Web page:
How the Exhaust System Works

How the Exhaust System Works

Your internal combustion engine is a source of exhaust gases that contain lots of harmful byproducts of burning fuel. Besides, it is extremely loud and can make your driving the worst experience you have ever had if the sound it produces is not managed. This is when and where your exhaust system comes into play. It does a couple of essential jobs at the same time, cutting the loud sound of your engine and reducing the amount of harmful byproducts in the exhaust gases, while routing them out of the engine and the vehicle.

The exhaust system is what makes your driving comfortable and free from an extremely loud sound and poisonous fumes inside the cabin. It starts doing its job as soon as exhaust gases leave the cylinders, gathering them together into one pipe with the help of the exhaust manifold and routing them to the rear end of the vehicle through an arrangement of pipes and other exhaust system components. While the gases are transferred through the exhaust system, it works hard to reduce the amount of harmful byproducts and to make your vehicle sound quieter.

An exhaust system of a modern vehicle consists of several essential components, each of which does its piece of job to give you a safe and pleasurable driving experience. A typical basic set of exhaust system parts and components includes an exhaust manifold, a catalytic converter, a resonator, a muffler and a tailpipe. Let’s describe them one by one.


A muffler is a cylindrical box placed underneath the rear end of a vehicle. It is connected to the rest of the exhaust system via an exhaust pipe and can be of a weld-on or bolt-on type. Usually made of steel or, rarely, stainless steel, it comes with internal tunes, baffles or another insulator that is used to cut the exhaust sound.

While at first sign a muffler may seem to be a simple cylinder with tubes or passages inside, its engineers should have spent a lot of time to create an ideal muffler for a specific vehicle that meets several important criteria and performs its job properly. It must be able to absorb sound waves produced by the engine of a specific vehicle, while still allowing for the best exhaust gas flow to keep the engine running safely and efficiently. At the same time, it must allow the engine to sound as nice as possible.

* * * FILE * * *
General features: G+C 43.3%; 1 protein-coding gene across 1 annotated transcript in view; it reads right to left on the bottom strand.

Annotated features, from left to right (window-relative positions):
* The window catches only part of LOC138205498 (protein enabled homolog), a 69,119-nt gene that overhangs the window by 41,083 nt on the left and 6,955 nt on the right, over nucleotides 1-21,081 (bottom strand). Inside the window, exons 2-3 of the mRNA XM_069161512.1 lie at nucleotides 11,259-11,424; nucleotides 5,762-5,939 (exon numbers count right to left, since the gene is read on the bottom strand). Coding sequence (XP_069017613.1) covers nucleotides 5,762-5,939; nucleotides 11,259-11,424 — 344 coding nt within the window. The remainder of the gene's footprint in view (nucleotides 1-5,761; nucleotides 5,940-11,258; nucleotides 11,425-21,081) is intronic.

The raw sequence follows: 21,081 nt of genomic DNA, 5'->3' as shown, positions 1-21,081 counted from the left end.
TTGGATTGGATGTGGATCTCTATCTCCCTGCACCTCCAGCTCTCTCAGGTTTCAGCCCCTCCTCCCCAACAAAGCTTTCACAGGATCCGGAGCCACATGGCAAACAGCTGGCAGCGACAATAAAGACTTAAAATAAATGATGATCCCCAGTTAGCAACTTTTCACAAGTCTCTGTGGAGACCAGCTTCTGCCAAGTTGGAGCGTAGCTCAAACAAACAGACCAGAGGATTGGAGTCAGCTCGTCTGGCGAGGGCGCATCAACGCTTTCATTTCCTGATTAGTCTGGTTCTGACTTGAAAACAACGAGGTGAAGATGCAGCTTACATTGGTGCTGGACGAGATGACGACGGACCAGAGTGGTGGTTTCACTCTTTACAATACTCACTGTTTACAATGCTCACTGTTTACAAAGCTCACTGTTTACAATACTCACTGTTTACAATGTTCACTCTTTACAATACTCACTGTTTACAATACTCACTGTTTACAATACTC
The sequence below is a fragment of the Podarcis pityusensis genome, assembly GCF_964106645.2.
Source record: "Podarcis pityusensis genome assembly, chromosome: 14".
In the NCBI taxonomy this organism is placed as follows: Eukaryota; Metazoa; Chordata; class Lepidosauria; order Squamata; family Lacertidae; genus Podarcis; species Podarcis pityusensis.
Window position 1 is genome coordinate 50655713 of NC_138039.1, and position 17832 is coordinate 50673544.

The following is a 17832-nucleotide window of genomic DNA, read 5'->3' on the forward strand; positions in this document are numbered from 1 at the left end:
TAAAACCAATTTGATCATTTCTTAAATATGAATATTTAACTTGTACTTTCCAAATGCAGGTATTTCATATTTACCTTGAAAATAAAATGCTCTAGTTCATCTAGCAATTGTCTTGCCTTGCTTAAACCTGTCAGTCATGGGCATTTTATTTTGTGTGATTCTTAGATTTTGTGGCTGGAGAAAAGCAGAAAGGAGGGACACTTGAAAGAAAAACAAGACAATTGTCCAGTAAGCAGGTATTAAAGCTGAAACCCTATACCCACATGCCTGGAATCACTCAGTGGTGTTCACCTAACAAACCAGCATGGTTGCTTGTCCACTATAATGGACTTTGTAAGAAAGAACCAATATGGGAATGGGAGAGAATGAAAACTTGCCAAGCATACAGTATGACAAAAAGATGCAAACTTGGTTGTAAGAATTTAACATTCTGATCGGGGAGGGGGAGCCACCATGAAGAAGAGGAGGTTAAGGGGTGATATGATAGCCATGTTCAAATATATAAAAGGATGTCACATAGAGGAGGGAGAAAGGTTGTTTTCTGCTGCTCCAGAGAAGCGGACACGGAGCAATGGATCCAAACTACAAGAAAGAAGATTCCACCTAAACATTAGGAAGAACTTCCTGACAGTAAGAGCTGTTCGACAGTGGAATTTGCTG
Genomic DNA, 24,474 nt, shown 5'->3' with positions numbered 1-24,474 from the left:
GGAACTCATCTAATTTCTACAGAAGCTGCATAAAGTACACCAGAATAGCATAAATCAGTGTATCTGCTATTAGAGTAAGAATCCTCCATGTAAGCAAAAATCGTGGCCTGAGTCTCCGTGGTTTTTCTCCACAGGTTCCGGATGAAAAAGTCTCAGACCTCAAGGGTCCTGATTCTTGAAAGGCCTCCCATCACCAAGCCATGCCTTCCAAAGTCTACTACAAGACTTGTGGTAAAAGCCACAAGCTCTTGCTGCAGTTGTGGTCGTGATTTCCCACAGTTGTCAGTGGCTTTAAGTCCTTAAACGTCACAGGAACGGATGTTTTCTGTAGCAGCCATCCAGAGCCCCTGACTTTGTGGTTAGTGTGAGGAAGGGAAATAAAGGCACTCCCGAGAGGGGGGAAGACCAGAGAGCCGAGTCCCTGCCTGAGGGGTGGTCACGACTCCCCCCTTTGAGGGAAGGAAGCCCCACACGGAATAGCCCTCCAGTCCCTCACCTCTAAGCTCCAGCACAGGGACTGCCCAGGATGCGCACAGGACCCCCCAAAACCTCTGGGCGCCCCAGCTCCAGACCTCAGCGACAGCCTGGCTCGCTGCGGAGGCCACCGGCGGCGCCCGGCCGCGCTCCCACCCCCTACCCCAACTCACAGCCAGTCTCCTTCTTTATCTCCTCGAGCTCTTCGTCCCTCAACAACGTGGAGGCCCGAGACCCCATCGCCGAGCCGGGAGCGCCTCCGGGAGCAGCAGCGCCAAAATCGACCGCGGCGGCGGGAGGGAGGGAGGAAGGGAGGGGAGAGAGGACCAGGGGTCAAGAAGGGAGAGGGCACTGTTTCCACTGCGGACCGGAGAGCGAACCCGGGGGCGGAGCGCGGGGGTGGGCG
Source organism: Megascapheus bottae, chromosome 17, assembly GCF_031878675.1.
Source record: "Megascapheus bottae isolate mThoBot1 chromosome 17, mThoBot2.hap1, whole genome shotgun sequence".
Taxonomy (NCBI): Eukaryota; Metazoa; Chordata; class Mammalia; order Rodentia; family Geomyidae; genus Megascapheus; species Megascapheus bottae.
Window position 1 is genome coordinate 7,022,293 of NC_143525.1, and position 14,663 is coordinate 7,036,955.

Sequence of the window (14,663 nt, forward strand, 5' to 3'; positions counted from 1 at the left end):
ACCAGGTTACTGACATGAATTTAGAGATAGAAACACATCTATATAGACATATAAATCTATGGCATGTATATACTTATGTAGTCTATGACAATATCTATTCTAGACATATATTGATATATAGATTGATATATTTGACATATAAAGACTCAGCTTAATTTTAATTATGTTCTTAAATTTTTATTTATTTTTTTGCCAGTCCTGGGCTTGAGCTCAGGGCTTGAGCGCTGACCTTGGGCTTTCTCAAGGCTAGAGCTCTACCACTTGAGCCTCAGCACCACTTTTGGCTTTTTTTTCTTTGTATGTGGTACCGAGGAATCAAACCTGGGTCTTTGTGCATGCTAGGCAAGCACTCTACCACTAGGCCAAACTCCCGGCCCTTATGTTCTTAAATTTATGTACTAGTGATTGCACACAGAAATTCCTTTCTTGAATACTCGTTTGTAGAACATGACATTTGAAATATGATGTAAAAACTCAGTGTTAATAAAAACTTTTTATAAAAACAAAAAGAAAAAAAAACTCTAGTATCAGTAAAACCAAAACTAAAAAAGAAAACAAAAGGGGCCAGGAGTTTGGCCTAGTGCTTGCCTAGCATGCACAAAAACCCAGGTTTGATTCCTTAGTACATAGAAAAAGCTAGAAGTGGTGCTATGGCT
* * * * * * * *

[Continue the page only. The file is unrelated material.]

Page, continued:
The main job of a resonator is to cancel or to absorb sound waves before they enter a muffler. It is placed somewhere between a catalytic converter and a muffler and features a straight-through design with either an insulator or perforated walls. As a general rule, it is smaller than a muffler, yet does a major part of the job when it comes to reducing exhaust sound. Working in tandem with a muffler, they make a vehicle run quieter without sacrificing its performance.

Catalytic converter

Also known as a cat, a catalytic converter is the most expensive part of an exhaust system because of precious metals such as platinum, palladium and rhodium that it contains. The presence of these metals is required to perform a chemical reaction, which allows for turning nitrogen oxides, carbon monoxide and hydrocarbons into less harmful to the environment and human gases. Before and after a catalytic converter, there is an oxygen sensor, each of which analyzes exhaust gases and sends signals to the engine control unit to make it aware of catalytic converter operation.